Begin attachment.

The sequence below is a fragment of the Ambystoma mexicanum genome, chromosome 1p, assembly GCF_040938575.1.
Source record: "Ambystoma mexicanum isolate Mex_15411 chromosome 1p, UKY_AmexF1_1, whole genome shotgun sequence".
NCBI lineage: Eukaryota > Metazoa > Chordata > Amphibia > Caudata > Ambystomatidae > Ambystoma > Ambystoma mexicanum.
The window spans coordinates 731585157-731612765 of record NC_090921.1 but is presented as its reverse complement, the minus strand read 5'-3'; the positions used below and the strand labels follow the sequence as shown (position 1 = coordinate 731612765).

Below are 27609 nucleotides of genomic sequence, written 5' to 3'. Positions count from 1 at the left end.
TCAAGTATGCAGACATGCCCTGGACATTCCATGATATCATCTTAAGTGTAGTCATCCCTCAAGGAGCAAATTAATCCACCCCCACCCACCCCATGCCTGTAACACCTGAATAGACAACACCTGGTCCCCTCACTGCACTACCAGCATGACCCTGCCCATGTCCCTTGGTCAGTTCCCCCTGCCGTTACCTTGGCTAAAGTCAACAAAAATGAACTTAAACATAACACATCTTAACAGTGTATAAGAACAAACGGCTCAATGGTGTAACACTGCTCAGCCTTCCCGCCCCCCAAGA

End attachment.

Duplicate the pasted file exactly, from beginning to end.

The sequence below is a fragment of the Ambystoma mexicanum genome, chromosome 1p, assembly GCF_040938575.1.
Source record: "Ambystoma mexicanum isolate Mex_15411 chromosome 1p, UKY_AmexF1_1, whole genome shotgun sequence".
NCBI lineage: Eukaryota > Metazoa > Chordata > Amphibia > Caudata > Ambystomatidae > Ambystoma > Ambystoma mexicanum.
The window spans coordinates 731585157-731612765 of record NC_090921.1 but is presented as its reverse complement, the minus strand read 5'-3'; the positions used below and the strand labels follow the sequence as shown (position 1 = coordinate 731612765).

Below are 27609 nucleotides of genomic sequence, written 5' to 3'. Positions count from 1 at the left end.
TCAAGTATGCAGACATGCCCTGGACATTCCATGATATCATCTTAAGTGTAGTCATCCCTCAAGGAGCAAATTAATCCACCCCCACCCACCCCATGCCTGTAACACCTGAATAGACAACACCTGGTCCCCTCACTGCACTACCAGCATGACCCTGCCCATGTCCCTTGGTCAGTTCCCCCTGCCGTTACCTTGGCTAAAGTCAACAAAAATGAACTTAAACATAACACATCTTAACAGTGTATAAGAACAAACGGCTCAATGGTGTAACACTGCTCAGCCTTCCCGCCCCCCAAGA